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Chicago Immigrant: Assyrians Suffered 'So Much' But 'Still Have Hope'
By Robert Herguth

Atoor Merkail. ( Tim Boyle/Sun-Times)
Atoor Merkail, an Assyrian Christian whose immediate family -- seeking stability and a better life -- left their native Iraq last year to settle in the Chicago area, part of a Middle East minority with a rich history but targeted by ISIS in recent years.

Merkail, 39, is married with two kids, 5 and 3. Her husband became a U.S. citizen when he lived here previously.

Their village is in northern Iraq in an area with numerous Kurds, who just voted for independence and are among those battling the Islamic extremist group ISIS.

Related: Timeline of ISIS in Iraq
Related: Attacks on Assyrians in Syria By ISIS and Other Muslim Groups

Merkail was a teacher in Iraq, but, with pay sometimes sporadic and the future of the region unclear, moved last year to the Chicago area, where she had family who once lived in Baghdad and other parts of Iraq.

"We're trying to find a better situation, at least for our kids."

Assyrians have deep historical "roots" in Anatolia, today part of Turkey, and Mesopotamia "going back well before the third millennium" before Christ, according to material from Rutgers University.

Assyrians were among the first converted to Christianity -- tradition has it by at least one of Jesus' apostles.

"Most Assyrians, who belong to different Christian denominations and have a population of about 300,000 in Iraq, want to remain part of the country but aspire for political autonomy," according to a recent article by Al Arabiya, a Middle East news outlet.

In the modern era, "Most Assyrians are in Iraq, Syria and Iran," Merkail says.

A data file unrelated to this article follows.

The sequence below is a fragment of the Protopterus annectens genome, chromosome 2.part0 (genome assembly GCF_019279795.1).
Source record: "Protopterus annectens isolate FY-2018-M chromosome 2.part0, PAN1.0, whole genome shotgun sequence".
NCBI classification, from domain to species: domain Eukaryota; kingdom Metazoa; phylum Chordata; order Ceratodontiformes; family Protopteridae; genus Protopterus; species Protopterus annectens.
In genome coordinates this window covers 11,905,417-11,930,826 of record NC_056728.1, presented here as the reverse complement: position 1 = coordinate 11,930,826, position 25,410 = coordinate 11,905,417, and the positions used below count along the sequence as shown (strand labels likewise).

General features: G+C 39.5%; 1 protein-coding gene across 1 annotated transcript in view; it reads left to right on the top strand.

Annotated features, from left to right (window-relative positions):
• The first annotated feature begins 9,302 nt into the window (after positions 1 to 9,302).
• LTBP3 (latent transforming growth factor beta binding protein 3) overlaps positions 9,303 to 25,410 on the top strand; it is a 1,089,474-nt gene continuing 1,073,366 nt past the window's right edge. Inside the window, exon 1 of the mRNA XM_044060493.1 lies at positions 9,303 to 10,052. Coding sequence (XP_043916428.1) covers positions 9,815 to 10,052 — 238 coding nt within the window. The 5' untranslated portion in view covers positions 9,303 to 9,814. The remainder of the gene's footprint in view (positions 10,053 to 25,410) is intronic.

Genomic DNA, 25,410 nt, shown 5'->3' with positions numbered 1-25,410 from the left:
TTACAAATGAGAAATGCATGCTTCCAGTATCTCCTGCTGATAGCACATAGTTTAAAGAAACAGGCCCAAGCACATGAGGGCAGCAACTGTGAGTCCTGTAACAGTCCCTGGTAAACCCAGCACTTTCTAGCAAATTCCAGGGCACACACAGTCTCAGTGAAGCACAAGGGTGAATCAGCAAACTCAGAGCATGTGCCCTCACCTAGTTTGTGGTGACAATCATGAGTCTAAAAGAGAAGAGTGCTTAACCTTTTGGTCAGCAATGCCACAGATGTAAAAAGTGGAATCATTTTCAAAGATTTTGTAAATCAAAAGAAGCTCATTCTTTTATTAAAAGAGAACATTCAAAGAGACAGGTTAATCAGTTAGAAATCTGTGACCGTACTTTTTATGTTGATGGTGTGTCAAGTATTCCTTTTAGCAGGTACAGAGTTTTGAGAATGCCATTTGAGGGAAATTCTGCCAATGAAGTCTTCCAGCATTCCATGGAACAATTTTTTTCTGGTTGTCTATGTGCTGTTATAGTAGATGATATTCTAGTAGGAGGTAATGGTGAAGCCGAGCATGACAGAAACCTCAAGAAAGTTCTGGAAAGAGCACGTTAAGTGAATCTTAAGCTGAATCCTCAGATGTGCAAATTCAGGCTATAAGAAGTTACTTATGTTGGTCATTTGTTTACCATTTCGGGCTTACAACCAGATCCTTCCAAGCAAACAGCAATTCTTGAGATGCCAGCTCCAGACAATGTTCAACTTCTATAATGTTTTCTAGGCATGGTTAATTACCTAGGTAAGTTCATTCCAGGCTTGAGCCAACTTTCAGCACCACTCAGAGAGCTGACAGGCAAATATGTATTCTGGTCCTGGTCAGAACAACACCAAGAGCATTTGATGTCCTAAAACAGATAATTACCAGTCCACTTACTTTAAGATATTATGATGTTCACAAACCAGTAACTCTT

But because of war and turmoil, many have left as refugees or immigrated to the U.S. or Europe.

ISIS has slaughtered Assyrians and other Christians in that region and destroyed their religious sites in attacks in recent years.

Aside from what's going on now, the "Assyrian people have been repeatedly victimized by genocidal assaults over the past century," according to one historical account.

Some Assyrians are part of military coalitions fighting ISIS.

Merkail's village helped families who left Mosul when that Iraqi city was under siege by ISIS.

She has spoken with women raped by ISIS fighters, who espouse a radical, unyielding interpretation of Islam and violently target Muslims who don't agree with them.

"I have a lot of Kurdish Muslim friends" and former co-workers in Iraq.

There have been Assyrians in the Chicago area since the late 1800s, with some coming for education, others as refugees settling on the Near North Side, according to the book Assyrians in Chicago, which also noted local Assyrians "mostly represented six different churches: Presbyterian Church, Holy Catholic Apostolic Church of the East (Assyrian), Congregational Church, Baptist Church, Pentecostal Church and the Catholic Church."

The Assyrian American Association of Chicago just celebrated its 100th anniversary.

Some Assyrians still speak a version of Aramaic, which is believed to be the language Christ spoke.

As many as 100,000 Assyrians currently live Illinois, with most arriving since the 1980s, according to Iraqi Christian Relief Council, based in Evanston.

There are a number of Assyrian churches and other organizations in the city and suburbs.

Will Merkail ever move back to Iraq?

"I hope so,” but after a year in the U.S., she enjoys the "human rights" and equality emphasized here.

"We belong to Iraq, we are the original, original people," would like "our own region to know that we will be safe, not all the time planning to run away or to go outside of Iraq.

"We hope that there will be peace in Iraq."


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